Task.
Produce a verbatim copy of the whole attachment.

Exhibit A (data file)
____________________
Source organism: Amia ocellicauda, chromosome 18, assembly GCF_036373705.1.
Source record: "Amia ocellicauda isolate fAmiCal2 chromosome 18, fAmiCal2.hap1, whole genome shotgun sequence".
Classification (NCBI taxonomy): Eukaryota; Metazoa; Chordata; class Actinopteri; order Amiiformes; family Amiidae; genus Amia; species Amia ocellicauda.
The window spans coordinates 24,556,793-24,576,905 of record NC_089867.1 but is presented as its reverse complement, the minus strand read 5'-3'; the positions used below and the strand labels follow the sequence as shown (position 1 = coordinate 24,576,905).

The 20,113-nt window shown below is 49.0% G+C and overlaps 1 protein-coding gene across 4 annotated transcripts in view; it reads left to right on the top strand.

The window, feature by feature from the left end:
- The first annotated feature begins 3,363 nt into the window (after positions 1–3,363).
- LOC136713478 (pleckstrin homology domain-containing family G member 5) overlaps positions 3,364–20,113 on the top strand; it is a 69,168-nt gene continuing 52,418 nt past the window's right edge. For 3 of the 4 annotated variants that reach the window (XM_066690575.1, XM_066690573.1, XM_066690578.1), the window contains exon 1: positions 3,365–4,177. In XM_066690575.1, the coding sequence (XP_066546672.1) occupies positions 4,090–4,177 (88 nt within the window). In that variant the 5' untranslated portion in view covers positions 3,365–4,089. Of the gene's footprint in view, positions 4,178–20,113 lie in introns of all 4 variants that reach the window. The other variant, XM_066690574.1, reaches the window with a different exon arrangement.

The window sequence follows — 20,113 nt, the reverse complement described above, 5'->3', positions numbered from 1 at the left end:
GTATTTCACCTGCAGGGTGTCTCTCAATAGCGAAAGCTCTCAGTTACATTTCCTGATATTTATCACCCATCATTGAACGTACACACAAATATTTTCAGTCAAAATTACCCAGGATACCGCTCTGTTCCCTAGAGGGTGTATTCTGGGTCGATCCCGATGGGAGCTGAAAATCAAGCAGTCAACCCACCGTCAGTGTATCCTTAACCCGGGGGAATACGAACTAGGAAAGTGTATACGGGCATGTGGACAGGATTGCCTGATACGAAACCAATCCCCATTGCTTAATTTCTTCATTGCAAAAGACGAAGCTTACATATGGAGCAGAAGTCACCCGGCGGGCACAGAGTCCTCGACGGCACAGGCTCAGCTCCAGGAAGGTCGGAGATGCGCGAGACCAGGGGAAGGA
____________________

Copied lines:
Source organism: Amia ocellicauda, chromosome 18, assembly GCF_036373705.1.
Source record: "Amia ocellicauda isolate fAmiCal2 chromosome 18, fAmiCal2.hap1, whole genome shotgun sequence".
Classification (NCBI taxonomy): Eukaryota; Metazoa; Chordata; class Actinopteri; order Amiiformes; family Amiidae; genus Amia; species Amia ocellicauda.
The window spans coordinates 24,556,793-24,576,905 of record NC_089867.1 but is presented as its reverse complement, the minus strand read 5'-3'; the positions used below and the strand labels follow the sequence as shown (position 1 = coordinate 24,576,905).

The 20,113-nt window shown below is 49.0% G+C and overlaps 1 protein-coding gene across 4 annotated transcripts in view; it reads left to right on the top strand.

The window, feature by feature from the left end:
- The first annotated feature begins 3,363 nt into the window (after positions 1–3,363).
- LOC136713478 (pleckstrin homology domain-containing family G member 5) overlaps positions 3,364–20,113 on the top strand; it is a 69,168-nt gene continuing 52,418 nt past the window's right edge. For 3 of the 4 annotated variants that reach the window (XM_066690575.1, XM_066690573.1, XM_066690578.1), the window contains exon 1: positions 3,365–4,177. In XM_066690575.1, the coding sequence (XP_066546672.1) occupies positions 4,090–4,177 (88 nt within the window). In that variant the 5' untranslated portion in view covers positions 3,365–4,089. Of the gene's footprint in view, positions 4,178–20,113 lie in introns of all 4 variants that reach the window. The other variant, XM_066690574.1, reaches the window with a different exon arrangement.

The window sequence follows — 20,113 nt, the reverse complement described above, 5'->3', positions numbered from 1 at the left end:
GTATTTCACCTGCAGGGTGTCTCTCAATAGCGAAAGCTCTCAGTTACATTTCCTGATATTTATCACCCATCATTGAACGTACACACAAATATTTTCAGTCAAAATTACCCAGGATACCGCTCTGTTCCCTAGAGGGTGTATTCTGGGTCGATCCCGATGGGAGCTGAAAATCAAGCAGTCAACCCACCGTCAGTGTATCCTTAACCCGGGGGAATACGAACTAGGAAAGTGTATACGGGCATGTGGACAGGATTGCCTGATACGAAACCAATCCCCATTGCTTAATTTCTTCATTGCAAAAGACGAAGCTTACATATGGAGCAGAAGTCACCCGGCGGGCACAGAGTCCTCGACGGCACAGGCTCAGCTCCAGGAAGGTCGGAGATGCGCGAGACCAGGGGAAGGA